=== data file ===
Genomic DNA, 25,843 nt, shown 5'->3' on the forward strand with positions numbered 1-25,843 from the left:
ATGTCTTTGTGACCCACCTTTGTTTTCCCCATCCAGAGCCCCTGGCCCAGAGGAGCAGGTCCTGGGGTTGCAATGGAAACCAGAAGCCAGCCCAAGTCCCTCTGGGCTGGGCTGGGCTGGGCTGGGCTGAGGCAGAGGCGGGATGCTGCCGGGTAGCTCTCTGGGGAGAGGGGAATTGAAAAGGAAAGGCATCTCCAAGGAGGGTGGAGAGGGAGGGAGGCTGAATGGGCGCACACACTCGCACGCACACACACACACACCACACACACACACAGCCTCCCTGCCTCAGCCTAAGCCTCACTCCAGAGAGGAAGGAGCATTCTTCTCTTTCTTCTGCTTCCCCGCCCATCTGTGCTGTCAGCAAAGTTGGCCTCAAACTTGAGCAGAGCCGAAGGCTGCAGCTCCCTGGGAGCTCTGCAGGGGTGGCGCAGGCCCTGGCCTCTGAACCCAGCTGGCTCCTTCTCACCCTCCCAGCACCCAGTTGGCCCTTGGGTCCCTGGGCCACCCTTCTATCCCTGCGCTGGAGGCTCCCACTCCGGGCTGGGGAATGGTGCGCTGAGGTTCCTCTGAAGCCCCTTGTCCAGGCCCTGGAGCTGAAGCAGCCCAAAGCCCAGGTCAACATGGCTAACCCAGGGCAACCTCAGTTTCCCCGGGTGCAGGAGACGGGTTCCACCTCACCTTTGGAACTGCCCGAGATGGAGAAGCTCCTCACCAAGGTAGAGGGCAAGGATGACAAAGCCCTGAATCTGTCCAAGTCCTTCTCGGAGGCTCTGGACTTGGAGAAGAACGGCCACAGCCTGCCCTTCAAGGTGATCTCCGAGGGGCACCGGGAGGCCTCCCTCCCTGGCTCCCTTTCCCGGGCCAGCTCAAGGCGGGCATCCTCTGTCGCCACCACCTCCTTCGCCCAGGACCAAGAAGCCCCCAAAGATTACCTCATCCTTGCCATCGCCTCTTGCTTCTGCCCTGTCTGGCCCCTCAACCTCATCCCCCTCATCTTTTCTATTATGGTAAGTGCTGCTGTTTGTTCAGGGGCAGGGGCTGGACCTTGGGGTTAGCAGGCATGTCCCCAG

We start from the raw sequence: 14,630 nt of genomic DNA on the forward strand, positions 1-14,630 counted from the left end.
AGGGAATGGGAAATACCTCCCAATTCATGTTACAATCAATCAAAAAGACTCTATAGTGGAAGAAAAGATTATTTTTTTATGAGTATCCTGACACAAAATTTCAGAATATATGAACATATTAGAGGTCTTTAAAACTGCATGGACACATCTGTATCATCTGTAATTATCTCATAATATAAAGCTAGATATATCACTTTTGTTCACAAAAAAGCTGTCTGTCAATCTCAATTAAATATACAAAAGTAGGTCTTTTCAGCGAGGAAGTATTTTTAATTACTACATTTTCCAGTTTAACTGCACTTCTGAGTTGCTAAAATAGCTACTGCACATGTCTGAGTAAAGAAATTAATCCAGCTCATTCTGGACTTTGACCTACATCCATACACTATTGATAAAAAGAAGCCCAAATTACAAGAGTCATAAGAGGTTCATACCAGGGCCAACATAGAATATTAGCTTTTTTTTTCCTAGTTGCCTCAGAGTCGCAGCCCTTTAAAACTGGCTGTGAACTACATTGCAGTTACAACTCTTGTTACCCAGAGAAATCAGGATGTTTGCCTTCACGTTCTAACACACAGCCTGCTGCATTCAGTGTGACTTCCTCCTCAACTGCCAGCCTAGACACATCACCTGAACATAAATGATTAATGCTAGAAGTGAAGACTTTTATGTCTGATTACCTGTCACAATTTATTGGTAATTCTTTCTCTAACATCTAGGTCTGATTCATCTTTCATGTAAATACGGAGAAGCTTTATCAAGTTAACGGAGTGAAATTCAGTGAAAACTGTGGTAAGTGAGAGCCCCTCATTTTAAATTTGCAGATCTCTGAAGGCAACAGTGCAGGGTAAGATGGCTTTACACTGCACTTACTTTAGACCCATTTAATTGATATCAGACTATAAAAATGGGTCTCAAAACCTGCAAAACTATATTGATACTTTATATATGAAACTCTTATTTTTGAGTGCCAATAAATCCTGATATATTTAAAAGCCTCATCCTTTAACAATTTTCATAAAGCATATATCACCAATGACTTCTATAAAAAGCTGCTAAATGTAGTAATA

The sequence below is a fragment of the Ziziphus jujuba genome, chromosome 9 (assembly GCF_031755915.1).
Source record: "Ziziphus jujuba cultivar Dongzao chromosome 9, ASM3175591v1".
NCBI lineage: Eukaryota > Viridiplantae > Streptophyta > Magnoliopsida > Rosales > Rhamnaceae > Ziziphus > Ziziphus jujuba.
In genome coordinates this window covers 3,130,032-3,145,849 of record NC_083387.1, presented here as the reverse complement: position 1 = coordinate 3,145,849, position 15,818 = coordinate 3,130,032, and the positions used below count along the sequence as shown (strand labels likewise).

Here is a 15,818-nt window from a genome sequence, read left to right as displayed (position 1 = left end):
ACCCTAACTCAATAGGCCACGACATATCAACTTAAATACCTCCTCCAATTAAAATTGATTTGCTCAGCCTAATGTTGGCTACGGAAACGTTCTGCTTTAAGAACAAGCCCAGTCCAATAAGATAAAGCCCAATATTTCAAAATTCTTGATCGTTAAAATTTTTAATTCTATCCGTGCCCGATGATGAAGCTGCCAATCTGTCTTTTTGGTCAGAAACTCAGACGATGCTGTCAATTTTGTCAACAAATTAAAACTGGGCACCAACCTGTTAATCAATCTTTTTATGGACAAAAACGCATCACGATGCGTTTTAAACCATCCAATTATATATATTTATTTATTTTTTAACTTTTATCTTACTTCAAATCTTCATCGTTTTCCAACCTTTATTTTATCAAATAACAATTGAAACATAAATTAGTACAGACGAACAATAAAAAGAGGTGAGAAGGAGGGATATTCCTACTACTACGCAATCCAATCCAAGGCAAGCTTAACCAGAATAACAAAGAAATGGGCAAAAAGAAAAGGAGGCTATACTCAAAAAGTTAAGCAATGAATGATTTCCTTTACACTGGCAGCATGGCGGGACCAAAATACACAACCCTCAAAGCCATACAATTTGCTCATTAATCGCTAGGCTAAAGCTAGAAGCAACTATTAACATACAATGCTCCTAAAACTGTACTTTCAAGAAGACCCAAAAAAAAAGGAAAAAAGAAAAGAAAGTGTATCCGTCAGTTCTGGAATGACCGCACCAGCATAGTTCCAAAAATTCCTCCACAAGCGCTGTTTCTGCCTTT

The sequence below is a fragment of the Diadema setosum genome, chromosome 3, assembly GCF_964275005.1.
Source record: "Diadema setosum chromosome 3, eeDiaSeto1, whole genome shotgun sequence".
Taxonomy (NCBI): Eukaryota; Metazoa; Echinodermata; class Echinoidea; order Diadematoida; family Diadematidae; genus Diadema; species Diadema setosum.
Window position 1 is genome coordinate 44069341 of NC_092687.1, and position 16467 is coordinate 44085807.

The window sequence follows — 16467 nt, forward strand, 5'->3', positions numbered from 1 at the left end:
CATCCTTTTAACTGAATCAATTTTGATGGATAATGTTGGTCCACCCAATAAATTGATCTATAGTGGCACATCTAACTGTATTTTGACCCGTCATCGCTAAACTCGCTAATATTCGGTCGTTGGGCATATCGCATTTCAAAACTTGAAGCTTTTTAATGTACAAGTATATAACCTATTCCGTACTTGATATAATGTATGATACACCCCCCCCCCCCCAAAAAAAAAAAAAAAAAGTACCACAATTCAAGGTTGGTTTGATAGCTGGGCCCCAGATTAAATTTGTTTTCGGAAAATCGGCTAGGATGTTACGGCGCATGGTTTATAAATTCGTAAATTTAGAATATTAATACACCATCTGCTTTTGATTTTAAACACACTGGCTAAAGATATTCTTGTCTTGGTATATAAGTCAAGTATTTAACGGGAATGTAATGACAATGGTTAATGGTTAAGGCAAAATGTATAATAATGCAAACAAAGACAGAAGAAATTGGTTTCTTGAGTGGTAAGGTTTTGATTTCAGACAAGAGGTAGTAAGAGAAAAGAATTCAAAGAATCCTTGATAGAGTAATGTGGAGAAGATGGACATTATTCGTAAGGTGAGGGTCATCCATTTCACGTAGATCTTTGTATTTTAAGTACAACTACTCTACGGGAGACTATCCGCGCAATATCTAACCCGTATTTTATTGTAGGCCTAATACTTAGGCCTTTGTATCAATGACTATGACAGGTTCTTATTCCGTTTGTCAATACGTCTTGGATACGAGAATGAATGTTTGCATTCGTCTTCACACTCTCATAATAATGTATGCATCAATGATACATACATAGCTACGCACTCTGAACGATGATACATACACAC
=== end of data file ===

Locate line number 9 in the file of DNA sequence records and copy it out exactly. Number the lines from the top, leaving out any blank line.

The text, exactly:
Here is a 15,818-nt window from a genome sequence, read left to right as displayed (position 1 = left end):